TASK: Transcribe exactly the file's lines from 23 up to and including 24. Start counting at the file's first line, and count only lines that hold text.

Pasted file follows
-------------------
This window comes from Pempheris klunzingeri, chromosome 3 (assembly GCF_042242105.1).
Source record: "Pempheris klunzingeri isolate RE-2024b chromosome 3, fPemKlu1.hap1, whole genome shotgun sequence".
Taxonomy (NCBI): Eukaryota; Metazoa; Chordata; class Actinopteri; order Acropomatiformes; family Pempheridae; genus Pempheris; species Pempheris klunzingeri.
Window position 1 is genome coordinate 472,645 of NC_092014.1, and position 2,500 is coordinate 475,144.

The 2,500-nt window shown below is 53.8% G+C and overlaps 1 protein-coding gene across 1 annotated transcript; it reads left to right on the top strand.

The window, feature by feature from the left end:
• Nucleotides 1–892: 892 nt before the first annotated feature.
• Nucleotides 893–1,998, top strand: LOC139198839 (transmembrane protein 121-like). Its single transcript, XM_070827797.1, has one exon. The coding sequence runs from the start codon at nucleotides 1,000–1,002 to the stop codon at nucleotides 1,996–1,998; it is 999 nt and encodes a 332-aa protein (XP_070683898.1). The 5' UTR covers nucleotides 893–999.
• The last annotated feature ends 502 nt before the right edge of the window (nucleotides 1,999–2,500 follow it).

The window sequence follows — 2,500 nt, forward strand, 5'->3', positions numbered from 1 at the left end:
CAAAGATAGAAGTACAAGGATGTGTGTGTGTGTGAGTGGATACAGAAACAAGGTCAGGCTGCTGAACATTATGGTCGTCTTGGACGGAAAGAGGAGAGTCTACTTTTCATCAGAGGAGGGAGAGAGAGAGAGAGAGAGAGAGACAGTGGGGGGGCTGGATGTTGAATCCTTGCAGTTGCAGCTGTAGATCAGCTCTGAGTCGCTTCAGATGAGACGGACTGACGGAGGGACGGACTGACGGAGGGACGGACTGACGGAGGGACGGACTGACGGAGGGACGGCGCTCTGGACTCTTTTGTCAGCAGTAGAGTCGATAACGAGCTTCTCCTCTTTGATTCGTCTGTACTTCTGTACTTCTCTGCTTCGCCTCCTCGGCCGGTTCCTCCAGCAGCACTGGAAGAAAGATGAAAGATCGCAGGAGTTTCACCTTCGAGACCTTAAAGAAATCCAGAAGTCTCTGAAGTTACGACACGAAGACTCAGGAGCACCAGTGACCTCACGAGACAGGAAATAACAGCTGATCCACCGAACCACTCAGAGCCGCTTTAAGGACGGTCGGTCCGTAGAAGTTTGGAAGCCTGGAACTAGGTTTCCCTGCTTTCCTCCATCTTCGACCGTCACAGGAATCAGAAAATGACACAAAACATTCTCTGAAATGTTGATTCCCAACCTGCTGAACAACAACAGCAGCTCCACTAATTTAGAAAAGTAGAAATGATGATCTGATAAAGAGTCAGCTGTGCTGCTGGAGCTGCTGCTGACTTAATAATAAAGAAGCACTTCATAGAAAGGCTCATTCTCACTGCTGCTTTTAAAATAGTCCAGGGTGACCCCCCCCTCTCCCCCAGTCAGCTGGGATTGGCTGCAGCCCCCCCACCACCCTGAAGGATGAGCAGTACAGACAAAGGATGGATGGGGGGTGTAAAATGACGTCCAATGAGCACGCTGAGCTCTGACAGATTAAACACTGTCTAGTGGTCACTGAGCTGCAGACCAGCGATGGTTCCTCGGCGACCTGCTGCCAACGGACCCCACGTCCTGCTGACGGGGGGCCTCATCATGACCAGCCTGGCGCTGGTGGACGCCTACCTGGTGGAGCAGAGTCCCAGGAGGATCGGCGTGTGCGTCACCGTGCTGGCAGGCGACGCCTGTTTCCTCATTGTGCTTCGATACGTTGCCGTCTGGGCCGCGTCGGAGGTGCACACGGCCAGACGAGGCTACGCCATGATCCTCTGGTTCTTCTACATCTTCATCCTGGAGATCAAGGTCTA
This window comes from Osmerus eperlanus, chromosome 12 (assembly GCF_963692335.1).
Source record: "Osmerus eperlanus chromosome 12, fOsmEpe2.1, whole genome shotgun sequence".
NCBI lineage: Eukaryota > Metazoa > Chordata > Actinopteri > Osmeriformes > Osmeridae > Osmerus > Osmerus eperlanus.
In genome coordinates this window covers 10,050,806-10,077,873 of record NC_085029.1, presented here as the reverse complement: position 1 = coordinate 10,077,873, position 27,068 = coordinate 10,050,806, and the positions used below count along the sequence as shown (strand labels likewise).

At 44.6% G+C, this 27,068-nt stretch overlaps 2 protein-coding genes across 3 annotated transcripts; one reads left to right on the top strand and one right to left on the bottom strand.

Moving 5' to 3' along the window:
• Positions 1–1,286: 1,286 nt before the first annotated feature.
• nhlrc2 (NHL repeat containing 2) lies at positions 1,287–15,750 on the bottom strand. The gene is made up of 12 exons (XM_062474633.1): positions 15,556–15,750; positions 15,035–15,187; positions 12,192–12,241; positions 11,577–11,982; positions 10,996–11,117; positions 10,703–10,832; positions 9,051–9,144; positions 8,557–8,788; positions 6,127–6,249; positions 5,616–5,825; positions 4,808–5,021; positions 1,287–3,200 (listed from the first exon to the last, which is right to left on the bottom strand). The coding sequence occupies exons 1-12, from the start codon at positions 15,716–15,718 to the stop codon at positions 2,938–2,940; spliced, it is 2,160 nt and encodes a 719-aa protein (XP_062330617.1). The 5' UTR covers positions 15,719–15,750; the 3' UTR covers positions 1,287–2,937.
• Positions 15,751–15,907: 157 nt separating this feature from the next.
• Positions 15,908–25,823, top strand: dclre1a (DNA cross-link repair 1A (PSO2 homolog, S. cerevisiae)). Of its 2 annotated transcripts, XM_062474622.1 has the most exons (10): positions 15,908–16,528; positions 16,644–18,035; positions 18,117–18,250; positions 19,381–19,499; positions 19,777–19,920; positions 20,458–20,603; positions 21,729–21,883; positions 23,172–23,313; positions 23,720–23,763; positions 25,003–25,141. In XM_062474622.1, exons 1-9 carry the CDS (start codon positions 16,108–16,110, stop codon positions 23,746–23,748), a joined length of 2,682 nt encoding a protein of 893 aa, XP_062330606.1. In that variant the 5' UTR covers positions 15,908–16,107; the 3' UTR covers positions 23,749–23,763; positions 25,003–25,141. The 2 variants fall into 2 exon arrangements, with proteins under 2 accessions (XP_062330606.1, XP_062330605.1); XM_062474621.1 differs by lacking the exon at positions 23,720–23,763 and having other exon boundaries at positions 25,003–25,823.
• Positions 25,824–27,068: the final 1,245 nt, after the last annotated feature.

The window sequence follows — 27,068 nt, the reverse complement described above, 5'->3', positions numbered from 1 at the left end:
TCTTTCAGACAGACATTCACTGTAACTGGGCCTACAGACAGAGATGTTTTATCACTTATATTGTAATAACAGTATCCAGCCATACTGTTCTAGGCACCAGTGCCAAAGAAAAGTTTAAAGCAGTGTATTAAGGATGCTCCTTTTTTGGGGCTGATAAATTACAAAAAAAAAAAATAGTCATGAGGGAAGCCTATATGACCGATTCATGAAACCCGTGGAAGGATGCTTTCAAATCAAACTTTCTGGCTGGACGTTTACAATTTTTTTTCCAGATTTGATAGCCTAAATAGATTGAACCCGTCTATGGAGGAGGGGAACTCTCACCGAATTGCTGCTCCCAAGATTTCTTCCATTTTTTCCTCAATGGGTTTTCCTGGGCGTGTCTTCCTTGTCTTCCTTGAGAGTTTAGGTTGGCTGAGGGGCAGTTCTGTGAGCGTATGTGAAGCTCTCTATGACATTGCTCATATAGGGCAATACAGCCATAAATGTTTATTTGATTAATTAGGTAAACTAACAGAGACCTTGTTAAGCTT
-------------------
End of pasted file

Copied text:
The window sequence follows — 27,068 nt, the reverse complement described above, 5'->3', positions numbered from 1 at the left end:
TCTTTCAGACAGACATTCACTGTAACTGGGCCTACAGACAGAGATGTTTTATCACTTATATTGTAATAACAGTATCCAGCCATACTGTTCTAGGCACCAGTGCCAAAGAAAAGTTTAAAGCAGTGTATTAAGGATGCTCCTTTTTTGGGGCTGATAAATTACAAAAAAAAAAAATAGTCATGAGGGAAGCCTATATGACCGATTCATGAAACCCGTGGAAGGATGCTTTCAAATCAAACTTTCTGGCTGGACGTTTACAATTTTTTTTCCAGATTTGATAGCCTAAATAGATTGAACCCGTCTATGGAGGAGGGGAACTCTCACCGAATTGCTGCTCCCAAGATTTCTTCCATTTTTTCCTCAATGGGTTTTCCTGGGCGTGTCTTCCTTGTCTTCCTTGAGAGTTTAGGTTGGCTGAGGGGCAGTTCTGTGAGCGTATGTGAAGCTCTCTATGACATTGCTCATATAGGGCAATACAGCCATAAATGTTTATTTGATTAATTAGGTAAACTAACAGAGACCTTGTTAAGCTT